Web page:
However, in the long run, it was Adams, not Hall, that would be celebrated. Hall's brash frontier spirit served him well in the Yukon, but as the President of the Republic he came off as vain, overbearing, and obstinate. He did not work well with Congress at all, his attitude toward the Bank of the Republic was denounced as blatantly illegal, he tolerated a violation of native rights along the frontier regions such as the practice of seizing fertile lands from natives and forcing them to relocate to less-suitable lands, and diplomatically he strained relations with both Tian Xia and Shinra over Cascadian settlers in the border areas and turning a blind eye to Jieshi recidivism in blatant violation of the Treaty of Lockhart. He remained popular enough in the rural areas to barely win re-election in 1834, but the newly-formed Whig Party - the ancestors of the modern Federalist-Republicans - won enough seats that they and anti-Hall Democrats created an even more hostile Congress. Hall's last six years in the Presidency were tied up with brutal interbranch fighting as Hall tried to force his policies through by brute force of will despite the opposition of the two branches.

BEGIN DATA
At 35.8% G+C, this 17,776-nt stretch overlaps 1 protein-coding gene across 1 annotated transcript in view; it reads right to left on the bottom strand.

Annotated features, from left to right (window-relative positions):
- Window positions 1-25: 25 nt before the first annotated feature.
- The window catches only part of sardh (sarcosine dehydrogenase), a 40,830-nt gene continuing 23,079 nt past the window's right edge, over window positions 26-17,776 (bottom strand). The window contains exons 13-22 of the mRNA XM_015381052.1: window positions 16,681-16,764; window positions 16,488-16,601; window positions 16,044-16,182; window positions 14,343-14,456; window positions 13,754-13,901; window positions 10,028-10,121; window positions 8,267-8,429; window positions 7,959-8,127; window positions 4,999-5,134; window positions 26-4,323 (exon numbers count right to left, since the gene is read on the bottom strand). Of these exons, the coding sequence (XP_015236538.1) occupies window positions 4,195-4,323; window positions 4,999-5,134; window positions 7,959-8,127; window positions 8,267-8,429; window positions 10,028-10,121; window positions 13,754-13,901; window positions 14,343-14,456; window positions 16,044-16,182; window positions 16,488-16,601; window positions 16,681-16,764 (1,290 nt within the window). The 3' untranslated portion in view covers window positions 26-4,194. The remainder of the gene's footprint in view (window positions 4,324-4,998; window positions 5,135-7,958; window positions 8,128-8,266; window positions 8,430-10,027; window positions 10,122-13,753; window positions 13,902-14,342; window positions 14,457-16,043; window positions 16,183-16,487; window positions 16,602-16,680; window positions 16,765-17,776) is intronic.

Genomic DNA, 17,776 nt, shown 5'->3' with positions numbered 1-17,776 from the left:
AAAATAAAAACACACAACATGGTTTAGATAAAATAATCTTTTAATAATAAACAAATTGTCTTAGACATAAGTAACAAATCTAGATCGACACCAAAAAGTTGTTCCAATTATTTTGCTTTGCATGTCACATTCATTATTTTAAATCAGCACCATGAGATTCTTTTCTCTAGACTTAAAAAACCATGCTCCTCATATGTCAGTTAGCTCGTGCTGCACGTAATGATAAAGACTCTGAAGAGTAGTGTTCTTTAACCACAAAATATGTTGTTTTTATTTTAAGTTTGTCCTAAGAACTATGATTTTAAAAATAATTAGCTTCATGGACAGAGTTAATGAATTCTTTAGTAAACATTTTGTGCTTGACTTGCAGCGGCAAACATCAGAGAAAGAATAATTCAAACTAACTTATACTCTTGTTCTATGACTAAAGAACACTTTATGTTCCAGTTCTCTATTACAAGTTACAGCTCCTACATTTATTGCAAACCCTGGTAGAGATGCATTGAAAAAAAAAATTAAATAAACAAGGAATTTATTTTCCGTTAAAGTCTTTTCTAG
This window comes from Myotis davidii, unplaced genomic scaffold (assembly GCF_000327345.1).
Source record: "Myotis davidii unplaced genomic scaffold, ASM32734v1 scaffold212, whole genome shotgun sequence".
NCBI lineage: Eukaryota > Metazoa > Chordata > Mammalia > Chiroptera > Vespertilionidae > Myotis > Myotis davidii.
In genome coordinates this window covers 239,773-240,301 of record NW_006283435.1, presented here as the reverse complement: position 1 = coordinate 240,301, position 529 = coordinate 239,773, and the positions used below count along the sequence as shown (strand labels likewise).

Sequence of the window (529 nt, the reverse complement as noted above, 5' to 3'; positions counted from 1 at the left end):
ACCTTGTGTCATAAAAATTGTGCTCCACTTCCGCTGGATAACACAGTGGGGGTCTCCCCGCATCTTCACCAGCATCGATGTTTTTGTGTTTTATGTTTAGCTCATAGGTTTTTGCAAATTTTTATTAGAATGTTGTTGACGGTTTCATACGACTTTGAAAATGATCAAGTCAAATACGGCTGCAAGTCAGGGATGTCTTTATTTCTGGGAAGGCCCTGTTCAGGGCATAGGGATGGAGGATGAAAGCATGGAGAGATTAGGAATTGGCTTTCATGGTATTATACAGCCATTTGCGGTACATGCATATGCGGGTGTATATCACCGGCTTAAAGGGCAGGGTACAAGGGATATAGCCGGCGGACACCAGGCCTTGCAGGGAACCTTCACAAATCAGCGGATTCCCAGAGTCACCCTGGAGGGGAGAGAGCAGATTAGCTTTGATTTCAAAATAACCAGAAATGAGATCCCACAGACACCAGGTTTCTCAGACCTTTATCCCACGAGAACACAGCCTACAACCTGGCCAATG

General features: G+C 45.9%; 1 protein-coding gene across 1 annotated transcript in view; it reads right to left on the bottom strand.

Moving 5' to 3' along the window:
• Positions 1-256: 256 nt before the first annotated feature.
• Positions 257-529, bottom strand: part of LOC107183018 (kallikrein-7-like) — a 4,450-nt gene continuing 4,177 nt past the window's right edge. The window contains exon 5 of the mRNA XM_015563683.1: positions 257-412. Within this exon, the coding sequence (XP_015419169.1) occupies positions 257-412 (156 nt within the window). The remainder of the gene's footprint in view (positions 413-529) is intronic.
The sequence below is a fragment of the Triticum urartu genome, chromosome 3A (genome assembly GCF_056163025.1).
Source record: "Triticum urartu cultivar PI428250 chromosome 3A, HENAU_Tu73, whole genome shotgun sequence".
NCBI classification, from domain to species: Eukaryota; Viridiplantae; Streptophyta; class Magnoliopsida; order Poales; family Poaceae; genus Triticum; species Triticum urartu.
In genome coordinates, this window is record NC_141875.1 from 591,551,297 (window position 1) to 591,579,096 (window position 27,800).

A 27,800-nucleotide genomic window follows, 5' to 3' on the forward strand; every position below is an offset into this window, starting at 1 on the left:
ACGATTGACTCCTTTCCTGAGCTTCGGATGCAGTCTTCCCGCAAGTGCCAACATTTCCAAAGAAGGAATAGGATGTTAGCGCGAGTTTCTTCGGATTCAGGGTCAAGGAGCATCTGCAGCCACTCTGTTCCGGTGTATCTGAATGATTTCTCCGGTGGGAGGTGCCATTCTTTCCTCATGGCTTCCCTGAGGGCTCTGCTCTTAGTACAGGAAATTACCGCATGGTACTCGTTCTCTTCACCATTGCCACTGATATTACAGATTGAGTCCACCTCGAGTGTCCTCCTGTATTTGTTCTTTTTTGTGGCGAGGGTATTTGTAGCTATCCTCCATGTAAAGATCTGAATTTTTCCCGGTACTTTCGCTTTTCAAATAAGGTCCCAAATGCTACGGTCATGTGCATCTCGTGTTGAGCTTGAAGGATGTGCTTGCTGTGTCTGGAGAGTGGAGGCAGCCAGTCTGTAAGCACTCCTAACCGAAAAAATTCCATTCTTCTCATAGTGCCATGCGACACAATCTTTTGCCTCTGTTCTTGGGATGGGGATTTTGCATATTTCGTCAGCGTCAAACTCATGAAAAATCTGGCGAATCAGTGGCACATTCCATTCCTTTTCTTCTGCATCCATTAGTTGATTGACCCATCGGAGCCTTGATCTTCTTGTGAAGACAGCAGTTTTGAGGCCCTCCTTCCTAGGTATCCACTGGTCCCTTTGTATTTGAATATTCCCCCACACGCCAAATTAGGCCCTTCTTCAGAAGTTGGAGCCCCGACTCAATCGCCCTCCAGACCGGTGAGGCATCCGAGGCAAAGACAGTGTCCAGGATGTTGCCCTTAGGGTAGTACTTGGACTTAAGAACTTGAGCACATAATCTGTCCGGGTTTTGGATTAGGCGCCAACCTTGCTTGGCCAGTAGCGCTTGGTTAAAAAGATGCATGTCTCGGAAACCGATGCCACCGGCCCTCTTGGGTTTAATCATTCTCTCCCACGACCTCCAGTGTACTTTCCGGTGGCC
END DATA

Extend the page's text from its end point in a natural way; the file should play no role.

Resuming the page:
To make matters worse, Hall refused to act against his supporters from the Yukon when Cascadian settlers that had moved over the border and settled Rogertown in Tian Xia territory drove an Imperial tax collector out of town. The supporters armed the Rogertown settlers and openly talked of bringing the town and its environs on the Mackenzie River into the province, to the extent that the Governor, Miles Clayton, mobilized the Militia and sent it to Fort Carter, as if to march to Rogertown. At the last minute it was Clayton, not Hall, who pulled Cascadia back from the brink of another war by ordering the militia to disperse after arranging a local agreement with the Imperial Governor of Bear Lake to stand down their forces. Hall threatened to respond anyway and made threats of sending the Regular Army to the region but Congress firmly stood against him, threatening to cut military funding if the expedition was sent. In the end the last four years of Hall's Presidency were spent with a continual threat of frontier war with the powerful Tian Xia which forced higher army spending and further drained the economy. When the Emperor authorized a ban on Cascadian goods in the frontier regions, the resulting loss of customers plunged Yukon and Jieshi into an economic spiral that in turn caused a bank crash in Seattle and spiraled into the Depression of 1837.